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I mean, we experience tides here on earth because of combined effect of gravitational field of moon and sun. So I thought that tides could also occur on other planets.

Let us consider Neptune where the gas transits into a slushy ice and water layer. The water-ammonia ocean serves as the planet's mantle, and contains more than ten times the mass of Earth. Also it has 14 moons. What I was thinking was that more moons would mean more tidal effect would be seen even if distance from sun has increased.

But then I thought that the moons of Neptune would all have different orbits and different time periods of rotation. So this will definitely impact the extent of tides.

-To what extent will this affect tides?

  • And how will tides formed on Neptune be different than that formed on earth? I mean, how will they vary in properties?
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There will be tides, but they will be not very large. It's pretty easy to get a good estimate of their size.

There are two things that control tides on Earth and both will be present anywhere else: The tidal forces from celestial bodies, and the size of the body of liquid in which the tides are raised along with resonances int he body of liquid. Taking them in turn.

The tidal force is a bit funny, since the size of the tides raised on a planet by a celestial body is

(1) proportional to the mass of the celestial body raising the tide,

(2) inversely proportion to the cube of the distance away,

(3) inversely proportional to the surface gravity of the planet,

(4) and (roughly) proportional to the diameter of the body of liquid in which the tides are being raised.

That inverse cube of the distance means that the ability of a body to raise a tide drops off very quickly with distance.

Comparing Earth and Neptune: The Sun is 30 times further from Neptune than Earth, so Solar tides will be roughly 27,000 times smaller on Neptune. They can be completely ignored.

Triton (Neptune's largest moon) is the jackpot, since it's a third as massive as Earth's Moon, and about the same distance away. Neptune is 17 times more massive than Earth and four times the diameter. So Triton tides of Neptune will be about fifteen times smaller than lunar tides on Earth.

All the other moons are much smaller or further away or both and will raise completely negligible tides.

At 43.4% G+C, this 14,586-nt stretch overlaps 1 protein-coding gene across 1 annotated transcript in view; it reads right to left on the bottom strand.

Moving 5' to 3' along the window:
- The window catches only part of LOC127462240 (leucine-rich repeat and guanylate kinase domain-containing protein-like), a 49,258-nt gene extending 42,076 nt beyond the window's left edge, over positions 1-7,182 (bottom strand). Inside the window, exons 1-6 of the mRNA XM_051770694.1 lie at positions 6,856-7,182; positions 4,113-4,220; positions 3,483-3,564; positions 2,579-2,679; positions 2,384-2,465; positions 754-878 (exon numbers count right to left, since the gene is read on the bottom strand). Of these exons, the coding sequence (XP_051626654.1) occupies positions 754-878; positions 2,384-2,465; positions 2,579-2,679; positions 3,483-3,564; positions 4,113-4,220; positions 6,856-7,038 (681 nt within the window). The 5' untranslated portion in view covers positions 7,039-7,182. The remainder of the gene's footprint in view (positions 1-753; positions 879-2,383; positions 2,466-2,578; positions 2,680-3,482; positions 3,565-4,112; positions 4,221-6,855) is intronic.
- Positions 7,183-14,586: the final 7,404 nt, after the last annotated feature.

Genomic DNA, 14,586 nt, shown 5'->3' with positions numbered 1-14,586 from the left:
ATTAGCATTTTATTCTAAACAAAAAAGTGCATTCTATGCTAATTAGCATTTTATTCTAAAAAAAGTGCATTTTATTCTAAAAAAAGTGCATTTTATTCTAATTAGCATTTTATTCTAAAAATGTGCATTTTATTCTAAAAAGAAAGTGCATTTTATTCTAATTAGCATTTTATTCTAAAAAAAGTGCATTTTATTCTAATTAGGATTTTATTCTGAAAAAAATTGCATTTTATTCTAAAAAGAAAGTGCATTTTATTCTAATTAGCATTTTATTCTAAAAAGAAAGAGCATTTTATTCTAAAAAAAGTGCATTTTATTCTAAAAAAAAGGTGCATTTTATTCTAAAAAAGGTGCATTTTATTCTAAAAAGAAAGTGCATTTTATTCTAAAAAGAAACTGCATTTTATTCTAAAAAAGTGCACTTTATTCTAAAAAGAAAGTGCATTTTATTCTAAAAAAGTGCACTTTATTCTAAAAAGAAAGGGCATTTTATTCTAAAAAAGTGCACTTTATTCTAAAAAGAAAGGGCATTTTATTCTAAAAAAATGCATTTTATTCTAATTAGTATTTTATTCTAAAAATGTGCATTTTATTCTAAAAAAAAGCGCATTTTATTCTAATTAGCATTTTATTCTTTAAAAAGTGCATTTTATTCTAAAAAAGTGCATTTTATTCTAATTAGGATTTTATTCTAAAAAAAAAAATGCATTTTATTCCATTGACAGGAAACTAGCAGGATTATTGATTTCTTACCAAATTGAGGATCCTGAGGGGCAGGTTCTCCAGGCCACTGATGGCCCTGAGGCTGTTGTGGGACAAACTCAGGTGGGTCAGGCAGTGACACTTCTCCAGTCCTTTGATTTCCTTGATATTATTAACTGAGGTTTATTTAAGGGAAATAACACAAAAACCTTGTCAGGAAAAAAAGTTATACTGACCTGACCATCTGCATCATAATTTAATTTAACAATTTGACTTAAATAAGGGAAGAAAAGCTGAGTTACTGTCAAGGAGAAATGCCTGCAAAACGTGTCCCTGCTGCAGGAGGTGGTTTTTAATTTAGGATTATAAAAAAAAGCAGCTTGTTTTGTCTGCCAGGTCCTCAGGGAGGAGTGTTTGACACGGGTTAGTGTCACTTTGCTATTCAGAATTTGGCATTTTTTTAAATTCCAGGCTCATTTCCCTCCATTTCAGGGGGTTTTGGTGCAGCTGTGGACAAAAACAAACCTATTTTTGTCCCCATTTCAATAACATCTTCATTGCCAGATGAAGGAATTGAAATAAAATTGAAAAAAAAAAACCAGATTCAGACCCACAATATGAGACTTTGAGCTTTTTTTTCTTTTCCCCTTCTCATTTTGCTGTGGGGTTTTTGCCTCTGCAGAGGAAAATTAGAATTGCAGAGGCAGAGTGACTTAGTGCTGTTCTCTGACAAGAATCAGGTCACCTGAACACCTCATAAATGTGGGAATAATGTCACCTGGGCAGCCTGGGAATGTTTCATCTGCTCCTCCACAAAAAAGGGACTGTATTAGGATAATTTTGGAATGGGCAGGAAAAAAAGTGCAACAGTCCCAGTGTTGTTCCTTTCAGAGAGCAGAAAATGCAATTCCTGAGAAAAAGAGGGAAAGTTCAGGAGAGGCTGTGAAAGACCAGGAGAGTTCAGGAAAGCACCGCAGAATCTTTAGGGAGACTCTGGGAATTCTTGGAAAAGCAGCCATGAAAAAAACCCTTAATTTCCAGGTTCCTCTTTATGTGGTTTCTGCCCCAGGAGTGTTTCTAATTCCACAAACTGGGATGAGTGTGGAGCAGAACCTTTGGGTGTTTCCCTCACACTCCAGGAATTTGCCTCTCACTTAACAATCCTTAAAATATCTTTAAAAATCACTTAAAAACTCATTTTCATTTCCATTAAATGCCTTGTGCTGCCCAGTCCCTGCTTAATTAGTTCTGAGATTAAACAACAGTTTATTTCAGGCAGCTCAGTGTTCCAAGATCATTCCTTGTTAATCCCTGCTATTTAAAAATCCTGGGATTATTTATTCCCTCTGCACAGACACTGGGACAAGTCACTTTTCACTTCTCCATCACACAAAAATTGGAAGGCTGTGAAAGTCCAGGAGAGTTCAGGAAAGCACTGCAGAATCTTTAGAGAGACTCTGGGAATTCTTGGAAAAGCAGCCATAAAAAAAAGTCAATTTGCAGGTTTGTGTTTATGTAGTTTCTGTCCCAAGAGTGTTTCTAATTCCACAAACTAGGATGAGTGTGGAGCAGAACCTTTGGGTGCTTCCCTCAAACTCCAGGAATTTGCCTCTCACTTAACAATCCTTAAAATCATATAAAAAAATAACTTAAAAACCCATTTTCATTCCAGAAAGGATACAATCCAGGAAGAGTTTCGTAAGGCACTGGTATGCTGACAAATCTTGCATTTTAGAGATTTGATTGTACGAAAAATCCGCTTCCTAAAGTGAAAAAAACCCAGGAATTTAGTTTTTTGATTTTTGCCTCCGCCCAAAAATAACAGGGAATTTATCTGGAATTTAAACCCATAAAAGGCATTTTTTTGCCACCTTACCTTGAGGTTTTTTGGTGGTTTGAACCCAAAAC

So from gravitational effects alone, Triton will raise small tides and nothing else will be measurable without good instruments and a lot of care.

(Note, I'm talking about tides in oceans comparable in size to the planet -- for smaller bodies of liquid, the tides will scale down.)

On Earth, tides vary all over the place, and this is due to the configuration of the body of water and resonance effects. Basically, if a body of water has a resonance -- a natural period for sloshing back and forth -- that matches the period of the tidal force, the tide can build up like repeated pushes to a kid in a swing.

Additionally, there can be a funnel effect with two arms of land coming together, or shallowing water that can amplify the tides. (E.g., the Bay of Fundy.) Since as far as we know, Neptune has no land, it's effectively an planetary ocean and will get the full effect of the gravitational tides, but no resonances.

So, bottom line: Small Triton tides and nothing else.

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    $\begingroup$ Thanks for this Mr. Mark. This helped. But one more doubt emerged in my mind while reading your answer. Do neighbouring planets affect tides ? $\endgroup$ – Garima Feb 2 at 16:19
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    $\begingroup$ Sure, but they are very, very small effects because of the inverse cube of the distance. $\endgroup$ – Mark Olson Feb 2 at 16:25
  • $\begingroup$ Minor nit - if a putative Neptune-sized planet had "oceans" of some low-density fluid, the physical effect would be greater than for, say liquid water. Otherwise, nice clean explanation. $\endgroup$ – Carl Witthoft Feb 5 at 15:04

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